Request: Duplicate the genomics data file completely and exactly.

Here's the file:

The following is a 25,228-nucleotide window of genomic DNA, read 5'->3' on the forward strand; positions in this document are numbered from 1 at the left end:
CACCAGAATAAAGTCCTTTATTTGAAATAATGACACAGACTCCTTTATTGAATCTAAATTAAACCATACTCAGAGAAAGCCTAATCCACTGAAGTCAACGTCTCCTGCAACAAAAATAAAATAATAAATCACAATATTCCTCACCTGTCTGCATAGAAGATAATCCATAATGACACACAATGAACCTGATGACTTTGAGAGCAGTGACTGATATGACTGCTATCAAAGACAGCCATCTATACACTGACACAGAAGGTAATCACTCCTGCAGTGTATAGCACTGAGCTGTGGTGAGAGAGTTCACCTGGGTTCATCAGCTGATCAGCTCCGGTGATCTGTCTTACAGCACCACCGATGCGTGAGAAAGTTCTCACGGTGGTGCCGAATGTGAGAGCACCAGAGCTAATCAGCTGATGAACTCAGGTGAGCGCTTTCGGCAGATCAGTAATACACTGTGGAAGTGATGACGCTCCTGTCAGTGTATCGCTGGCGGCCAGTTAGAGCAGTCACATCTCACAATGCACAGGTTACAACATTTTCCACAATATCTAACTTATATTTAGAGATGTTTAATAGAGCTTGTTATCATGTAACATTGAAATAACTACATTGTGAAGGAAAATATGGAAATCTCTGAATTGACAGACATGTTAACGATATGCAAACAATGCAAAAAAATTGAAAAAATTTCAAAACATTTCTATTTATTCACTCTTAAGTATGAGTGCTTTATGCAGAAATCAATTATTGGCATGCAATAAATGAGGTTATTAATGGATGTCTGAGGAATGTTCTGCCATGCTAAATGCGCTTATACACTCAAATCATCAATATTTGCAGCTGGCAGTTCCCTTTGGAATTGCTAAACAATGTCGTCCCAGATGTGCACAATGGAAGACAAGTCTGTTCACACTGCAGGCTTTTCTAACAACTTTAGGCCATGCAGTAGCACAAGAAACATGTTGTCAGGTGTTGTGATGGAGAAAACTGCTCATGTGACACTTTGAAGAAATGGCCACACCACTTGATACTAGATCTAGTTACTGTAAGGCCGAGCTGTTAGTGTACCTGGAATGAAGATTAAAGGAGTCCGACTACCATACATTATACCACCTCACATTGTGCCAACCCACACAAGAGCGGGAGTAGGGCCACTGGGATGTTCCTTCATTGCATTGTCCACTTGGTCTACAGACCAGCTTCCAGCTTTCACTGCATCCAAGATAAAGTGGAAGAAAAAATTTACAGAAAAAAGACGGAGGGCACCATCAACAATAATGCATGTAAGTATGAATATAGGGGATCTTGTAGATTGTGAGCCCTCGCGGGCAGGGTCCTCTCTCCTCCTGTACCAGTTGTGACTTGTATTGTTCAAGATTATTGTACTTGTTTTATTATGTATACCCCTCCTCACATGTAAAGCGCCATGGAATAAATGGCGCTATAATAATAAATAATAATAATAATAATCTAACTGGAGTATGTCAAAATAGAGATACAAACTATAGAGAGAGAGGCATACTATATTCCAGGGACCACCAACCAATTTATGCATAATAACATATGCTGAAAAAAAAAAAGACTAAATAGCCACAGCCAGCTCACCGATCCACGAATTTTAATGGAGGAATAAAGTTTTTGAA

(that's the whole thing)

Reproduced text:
The following is a 25,228-nucleotide window of genomic DNA, read 5'->3' on the forward strand; positions in this document are numbered from 1 at the left end:
CACCAGAATAAAGTCCTTTATTTGAAATAATGACACAGACTCCTTTATTGAATCTAAATTAAACCATACTCAGAGAAAGCCTAATCCACTGAAGTCAACGTCTCCTGCAACAAAAATAAAATAATAAATCACAATATTCCTCACCTGTCTGCATAGAAGATAATCCATAATGACACACAATGAACCTGATGACTTTGAGAGCAGTGACTGATATGACTGCTATCAAAGACAGCCATCTATACACTGACACAGAAGGTAATCACTCCTGCAGTGTATAGCACTGAGCTGTGGTGAGAGAGTTCACCTGGGTTCATCAGCTGATCAGCTCCGGTGATCTGTCTTACAGCACCACCGATGCGTGAGAAAGTTCTCACGGTGGTGCCGAATGTGAGAGCACCAGAGCTAATCAGCTGATGAACTCAGGTGAGCGCTTTCGGCAGATCAGTAATACACTGTGGAAGTGATGACGCTCCTGTCAGTGTATCGCTGGCGGCCAGTTAGAGCAGTCACATCTCACAATGCACAGGTTACAACATTTTCCACAATATCTAACTTATATTTAGAGATGTTTAATAGAGCTTGTTATCATGTAACATTGAAATAACTACATTGTGAAGGAAAATATGGAAATCTCTGAATTGACAGACATGTTAACGATATGCAAACAATGCAAAAAAATTGAAAAAATTTCAAAACATTTCTATTTATTCACTCTTAAGTATGAGTGCTTTATGCAGAAATCAATTATTGGCATGCAATAAATGAGGTTATTAATGGATGTCTGAGGAATGTTCTGCCATGCTAAATGCGCTTATACACTCAAATCATCAATATTTGCAGCTGGCAGTTCCCTTTGGAATTGCTAAACAATGTCGTCCCAGATGTGCACAATGGAAGACAAGTCTGTTCACACTGCAGGCTTTTCTAACAACTTTAGGCCATGCAGTAGCACAAGAAACATGTTGTCAGGTGTTGTGATGGAGAAAACTGCTCATGTGACACTTTGAAGAAATGGCCACACCACTTGATACTAGATCTAGTTACTGTAAGGCCGAGCTGTTAGTGTACCTGGAATGAAGATTAAAGGAGTCCGACTACCATACATTATACCACCTCACATTGTGCCAACCCACACAAGAGCGGGAGTAGGGCCACTGGGATGTTCCTTCATTGCATTGTCCACTTGGTCTACAGACCAGCTTCCAGCTTTCACTGCATCCAAGATAAAGTGGAAGAAAAAATTTACAGAAAAAAGACGGAGGGCACCATCAACAATAATGCATGTAAGTATGAATATAGGGGATCTTGTAGATTGTGAGCCCTCGCGGGCAGGGTCCTCTCTCCTCCTGTACCAGTTGTGACTTGTATTGTTCAAGATTATTGTACTTGTTTTATTATGTATACCCCTCCTCACATGTAAAGCGCCATGGAATAAATGGCGCTATAATAATAAATAATAATAATAATAATCTAACTGGAGTATGTCAAAATAGAGATACAAACTATAGAGAGAGAGGCATACTATATTCCAGGGACCACCAACCAATTTATGCATAATAACATATGCTGAAAAAAAAAAAGACTAAATAGCCACAGCCAGCTCACCGATCCACGAATTTTAATGGAGGAATAAAGTTTTTGAA